'ERBERT GOES TO THE RACES
written by Paul Gerard Smith
performed by
Pat O'Malley
One morning, Mother said, "Father, 
You must get rid of 'Erb for the day, 
If I 'ave 'im round me for five minutes more 
I'm afraid that my mind will give way."

"But where will I take 'im?" said Father. 
"Wot will I do with the kid? 
All over town the police 'ave put signs 
'Dogs and 'Erbert is strictly forbid.' "

Then chancing to glance through the paper,
Mother said, "I think I've found a way. 
You can bundle 'im off to the race track, 
They are running the Derby today.

"Let 'im play round with the 'orses 
And pick out a 'orse that can kick, 
Buy 'im a 'amburger sandwich
One of them ought to settle 'im quick."

So Father took 'Erb to the race track 
With a 'eart that was 'eavy as stone, 
And all the way down 'e kept figuring out 
'Ow to lose 'im and come 'ome alone.

Everyone at the track was excited and tense, 
But Father was sullen and grim 
Until 'e spied a dapper young chap named Malloy 
'Oo worked in the office with 'im.

This Malloy was a bit of a sportsman 
And 'e whispered in Pinwinkle's ear, 
"If you're going to bet on the Derby 
Lay your money on Queen Guinevere."

"I know that she isn't the fav'rite 
And she's running at twenty to one, 
But if she doesn't win it is simply because 
Something 'appens that she doesn't run."

Now, Father, though thrifty and cautious 
Could not resist odds such as those, 
So 'e wrenched two pounds out of 'is wallet 
And laid it on Guinevere's nose.

Now scarce 'ad 'e picked up 'is ticket 
When again Malloy 'ove into sight 
"Don't bet upon Queen Guinevere," said Malloy 
She 'asn't a chance... Smiley's tight.

"Smiley, y' see, is 'er jockey 
'E's the only one she understands, 
Anyone 'oo approaches 'er she kicks to death, 
But she's putty in young Smiley's 'ands.

"There ain't nobody 'oo can go near 'er, 
There ain't nothink nobody can do, 
She's a four-legged devil till Smiley shows up, 
And Smiley's been took stinkeroo."

The shock of these words stopped old Pinwinkle short
'E was just like a man made of wood. 
'E looked at 'is ticket, and then looked at 'Erb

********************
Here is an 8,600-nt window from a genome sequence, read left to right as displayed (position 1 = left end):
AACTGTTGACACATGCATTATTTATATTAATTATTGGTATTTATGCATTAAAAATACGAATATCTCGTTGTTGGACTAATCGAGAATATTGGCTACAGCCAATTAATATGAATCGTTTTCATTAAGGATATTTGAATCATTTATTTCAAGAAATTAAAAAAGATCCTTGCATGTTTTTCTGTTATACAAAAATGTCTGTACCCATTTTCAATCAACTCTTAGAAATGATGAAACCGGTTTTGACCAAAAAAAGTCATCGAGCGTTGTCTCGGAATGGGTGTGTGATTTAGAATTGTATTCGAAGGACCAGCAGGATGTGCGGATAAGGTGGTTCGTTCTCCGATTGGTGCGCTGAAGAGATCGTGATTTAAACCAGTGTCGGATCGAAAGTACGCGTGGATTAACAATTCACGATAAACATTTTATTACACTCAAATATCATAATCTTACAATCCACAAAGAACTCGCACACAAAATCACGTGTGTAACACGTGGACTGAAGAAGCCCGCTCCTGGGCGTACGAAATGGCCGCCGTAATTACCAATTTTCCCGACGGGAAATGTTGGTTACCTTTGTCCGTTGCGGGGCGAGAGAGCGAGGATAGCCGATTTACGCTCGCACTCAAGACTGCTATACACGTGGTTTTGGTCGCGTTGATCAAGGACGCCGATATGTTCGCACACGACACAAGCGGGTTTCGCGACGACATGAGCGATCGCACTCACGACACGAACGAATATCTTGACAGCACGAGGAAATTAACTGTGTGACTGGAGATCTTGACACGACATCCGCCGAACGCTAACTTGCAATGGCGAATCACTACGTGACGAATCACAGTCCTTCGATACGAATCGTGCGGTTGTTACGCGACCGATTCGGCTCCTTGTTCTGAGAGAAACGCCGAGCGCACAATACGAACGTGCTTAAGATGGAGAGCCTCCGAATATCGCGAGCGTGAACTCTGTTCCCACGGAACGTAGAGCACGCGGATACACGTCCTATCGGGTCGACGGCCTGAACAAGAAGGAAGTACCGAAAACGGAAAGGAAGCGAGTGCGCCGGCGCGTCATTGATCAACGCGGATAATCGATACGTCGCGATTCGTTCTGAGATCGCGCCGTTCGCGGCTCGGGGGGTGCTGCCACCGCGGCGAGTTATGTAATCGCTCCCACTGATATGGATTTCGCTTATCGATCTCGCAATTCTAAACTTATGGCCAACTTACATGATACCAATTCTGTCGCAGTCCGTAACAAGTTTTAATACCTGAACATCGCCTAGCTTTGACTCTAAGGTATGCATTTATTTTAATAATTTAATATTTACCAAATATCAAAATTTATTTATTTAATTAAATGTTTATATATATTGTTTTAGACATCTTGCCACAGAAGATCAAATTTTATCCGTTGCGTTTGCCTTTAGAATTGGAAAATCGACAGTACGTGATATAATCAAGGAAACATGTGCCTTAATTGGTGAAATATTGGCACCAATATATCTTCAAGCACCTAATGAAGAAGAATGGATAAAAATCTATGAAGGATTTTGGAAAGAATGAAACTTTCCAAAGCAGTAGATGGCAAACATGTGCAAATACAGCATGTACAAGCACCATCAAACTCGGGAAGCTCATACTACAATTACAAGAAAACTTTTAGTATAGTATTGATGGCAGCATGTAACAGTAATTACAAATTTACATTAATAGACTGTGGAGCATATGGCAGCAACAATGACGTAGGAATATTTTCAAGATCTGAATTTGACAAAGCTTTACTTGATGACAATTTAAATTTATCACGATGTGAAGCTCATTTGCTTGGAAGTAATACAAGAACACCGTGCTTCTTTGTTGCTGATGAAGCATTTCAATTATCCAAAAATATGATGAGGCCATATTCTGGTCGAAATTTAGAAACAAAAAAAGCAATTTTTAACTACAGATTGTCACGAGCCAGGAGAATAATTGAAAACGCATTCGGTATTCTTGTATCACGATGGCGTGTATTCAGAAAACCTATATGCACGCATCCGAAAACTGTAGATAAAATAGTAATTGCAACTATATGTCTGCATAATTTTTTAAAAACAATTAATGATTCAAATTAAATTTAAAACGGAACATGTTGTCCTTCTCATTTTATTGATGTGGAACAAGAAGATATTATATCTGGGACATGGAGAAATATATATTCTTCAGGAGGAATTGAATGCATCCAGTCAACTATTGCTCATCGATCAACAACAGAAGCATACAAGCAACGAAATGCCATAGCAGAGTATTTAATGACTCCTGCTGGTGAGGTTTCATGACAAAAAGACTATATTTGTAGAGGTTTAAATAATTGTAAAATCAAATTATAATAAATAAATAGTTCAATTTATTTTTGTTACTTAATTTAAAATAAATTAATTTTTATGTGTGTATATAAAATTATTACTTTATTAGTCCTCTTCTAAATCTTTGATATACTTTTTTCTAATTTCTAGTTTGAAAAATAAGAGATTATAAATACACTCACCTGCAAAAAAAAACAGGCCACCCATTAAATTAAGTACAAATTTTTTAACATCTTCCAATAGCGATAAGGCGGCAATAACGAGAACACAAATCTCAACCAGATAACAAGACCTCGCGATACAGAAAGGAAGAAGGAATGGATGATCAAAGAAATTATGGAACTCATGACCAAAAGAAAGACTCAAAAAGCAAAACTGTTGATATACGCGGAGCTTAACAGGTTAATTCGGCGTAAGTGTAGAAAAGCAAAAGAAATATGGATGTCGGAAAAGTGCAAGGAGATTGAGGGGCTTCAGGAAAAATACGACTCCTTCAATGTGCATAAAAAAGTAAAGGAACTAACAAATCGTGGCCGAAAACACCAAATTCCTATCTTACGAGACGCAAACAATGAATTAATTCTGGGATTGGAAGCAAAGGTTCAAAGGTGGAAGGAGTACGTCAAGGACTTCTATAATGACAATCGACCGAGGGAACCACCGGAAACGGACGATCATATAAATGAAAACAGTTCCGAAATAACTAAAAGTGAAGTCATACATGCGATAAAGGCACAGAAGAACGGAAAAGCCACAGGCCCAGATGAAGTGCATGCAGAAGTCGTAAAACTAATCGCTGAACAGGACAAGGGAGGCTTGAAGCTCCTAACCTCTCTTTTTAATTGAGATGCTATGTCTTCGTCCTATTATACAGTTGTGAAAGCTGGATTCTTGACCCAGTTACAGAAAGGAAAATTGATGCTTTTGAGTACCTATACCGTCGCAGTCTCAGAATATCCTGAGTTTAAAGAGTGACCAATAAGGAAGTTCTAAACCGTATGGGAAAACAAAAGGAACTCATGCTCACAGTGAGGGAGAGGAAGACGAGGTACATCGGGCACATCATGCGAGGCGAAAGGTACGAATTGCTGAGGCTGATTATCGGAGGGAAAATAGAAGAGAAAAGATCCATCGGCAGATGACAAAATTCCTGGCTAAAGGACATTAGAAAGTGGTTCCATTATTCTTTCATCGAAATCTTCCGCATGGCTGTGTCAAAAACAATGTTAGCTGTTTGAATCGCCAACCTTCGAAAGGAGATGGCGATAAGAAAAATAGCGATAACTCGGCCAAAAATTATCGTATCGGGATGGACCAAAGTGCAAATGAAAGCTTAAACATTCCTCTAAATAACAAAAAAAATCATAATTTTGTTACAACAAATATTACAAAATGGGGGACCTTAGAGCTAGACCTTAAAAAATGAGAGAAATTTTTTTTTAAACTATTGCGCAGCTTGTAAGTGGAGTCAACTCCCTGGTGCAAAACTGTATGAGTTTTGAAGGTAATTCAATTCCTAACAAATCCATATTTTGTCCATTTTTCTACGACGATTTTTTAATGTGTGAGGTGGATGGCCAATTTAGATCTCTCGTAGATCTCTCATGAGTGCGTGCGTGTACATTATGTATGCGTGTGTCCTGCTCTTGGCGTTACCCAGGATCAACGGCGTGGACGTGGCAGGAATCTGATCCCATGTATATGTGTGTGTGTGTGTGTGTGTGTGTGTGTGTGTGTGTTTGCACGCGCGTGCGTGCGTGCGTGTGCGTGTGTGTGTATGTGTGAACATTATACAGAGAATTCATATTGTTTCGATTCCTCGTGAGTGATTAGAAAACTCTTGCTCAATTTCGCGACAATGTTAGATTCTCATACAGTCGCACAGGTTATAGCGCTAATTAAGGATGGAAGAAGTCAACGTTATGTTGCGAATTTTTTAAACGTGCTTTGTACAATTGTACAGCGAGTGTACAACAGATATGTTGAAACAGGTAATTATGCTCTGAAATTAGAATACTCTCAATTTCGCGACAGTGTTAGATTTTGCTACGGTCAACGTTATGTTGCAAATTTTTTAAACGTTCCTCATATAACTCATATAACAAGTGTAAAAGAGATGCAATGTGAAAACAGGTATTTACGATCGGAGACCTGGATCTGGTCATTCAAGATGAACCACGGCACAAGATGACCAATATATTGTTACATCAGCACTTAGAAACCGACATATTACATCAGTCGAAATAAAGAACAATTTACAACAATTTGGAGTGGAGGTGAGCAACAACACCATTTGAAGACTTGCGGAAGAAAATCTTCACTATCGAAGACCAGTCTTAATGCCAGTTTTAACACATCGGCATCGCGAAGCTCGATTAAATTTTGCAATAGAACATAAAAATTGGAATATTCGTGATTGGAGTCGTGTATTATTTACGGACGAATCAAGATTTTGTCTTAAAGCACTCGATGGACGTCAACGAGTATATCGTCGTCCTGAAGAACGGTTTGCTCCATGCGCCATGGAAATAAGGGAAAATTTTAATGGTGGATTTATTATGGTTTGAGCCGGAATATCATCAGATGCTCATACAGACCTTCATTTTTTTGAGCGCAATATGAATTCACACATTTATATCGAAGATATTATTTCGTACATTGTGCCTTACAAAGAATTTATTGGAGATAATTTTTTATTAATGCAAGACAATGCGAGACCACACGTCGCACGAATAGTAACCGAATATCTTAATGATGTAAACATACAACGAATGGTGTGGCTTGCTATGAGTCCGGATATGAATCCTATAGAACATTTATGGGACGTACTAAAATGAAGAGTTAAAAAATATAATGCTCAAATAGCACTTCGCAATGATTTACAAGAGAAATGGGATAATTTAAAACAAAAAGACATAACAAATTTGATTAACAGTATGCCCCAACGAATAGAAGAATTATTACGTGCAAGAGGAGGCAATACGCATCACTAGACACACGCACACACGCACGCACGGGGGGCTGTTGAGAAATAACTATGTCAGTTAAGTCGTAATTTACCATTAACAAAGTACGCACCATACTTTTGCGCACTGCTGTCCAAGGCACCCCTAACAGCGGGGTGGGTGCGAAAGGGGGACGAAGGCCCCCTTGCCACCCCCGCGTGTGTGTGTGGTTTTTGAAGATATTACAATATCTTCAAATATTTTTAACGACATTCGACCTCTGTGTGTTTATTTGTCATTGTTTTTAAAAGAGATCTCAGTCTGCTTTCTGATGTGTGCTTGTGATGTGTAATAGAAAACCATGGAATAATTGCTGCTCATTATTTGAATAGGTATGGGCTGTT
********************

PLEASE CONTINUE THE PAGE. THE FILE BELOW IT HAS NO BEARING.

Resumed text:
And neither look did 'im much good.

Then suddenly 'Erb said, "You leave it to me, 
I ain't scared of no 'orse ever built; 
Just point out the stall." But Malloy quickly said, 
"Don't go near that 'orse, you'll be kilt!"

Then Father Pinwinkle turned quick to Malloy, 
"Let 'im go if 'e wants to," 'e said. 
"I 'ate to lose money, but if I lose 'Erb, 
At least I'll be that much ahead."

So 'Erb disappeared in a 'ole in the fence 
And Pinwinkle said with a sigh 
"'Is Ma will be glad when I tell 'er the news, 
Let's go watch the 'orses go by."

They elbowed their way through the crowd to the rail 
And looking away down the track; 
They saw Guinevere was lined up with the rest 
And young 'Erb was on Guinevere's back.

Well, Father was stoned, so 'e closed both 'is eyes 
And opened them after a while 
To see young 'Erb whisper in Guinevere's ear, 
And the 'orse answered back with a smile.

"They're off!..." people shouted, and forward they sprang
That is... all except Guinevere; 
Then again 'Erb leaned forward and quite nonchalant
Whispered something in Guinevere's ear.

The 'orse merely nodded and let out a snort 
And suddenly started to run, 
And she 'went by so fast that old Pinwinkle thought 
She was somethink shot out of a gun.

When she reached the quarter, the rest of the pack 
Was at least a 'alf mile up ahead, 
But 'Erbert leaned forward and whispered again 
And she passed them as though they were dead.

She came into the stretch doing ninety an hour, 
She finished the winner and then... 
She kept right on going like mad round the track
Passed the others and finished again.

Again she went round and again passed the rest, 
And I give you my solemnest word 
She finished again seven lengths out in front 
So she came in first, second, and third.

Pinwinkle collected at ninety to one 
Oh he was excited no end, 
'E reached down and patted young 'Erbert, 'is son,
And gave 'im a tuppence to spend.

The rest of the spectators gathered round 'Erb 
To find out just wot 'e 'ad said 
To make the 'orse Guinevere do what she did
But 'Erb merely blushed very red.

"It was nothink at all," was 'is modest reply, 
"'Twas as simple as simple could be. 
I understand 'orses... they understand me 
We speak the same language, you see."

Then Father stepped up with a satisfied grunt 
And said, "It's just a matter of course. 
It proves the suspicion that I've always 'ad
That 'Erbie is part of a 'orse."
The end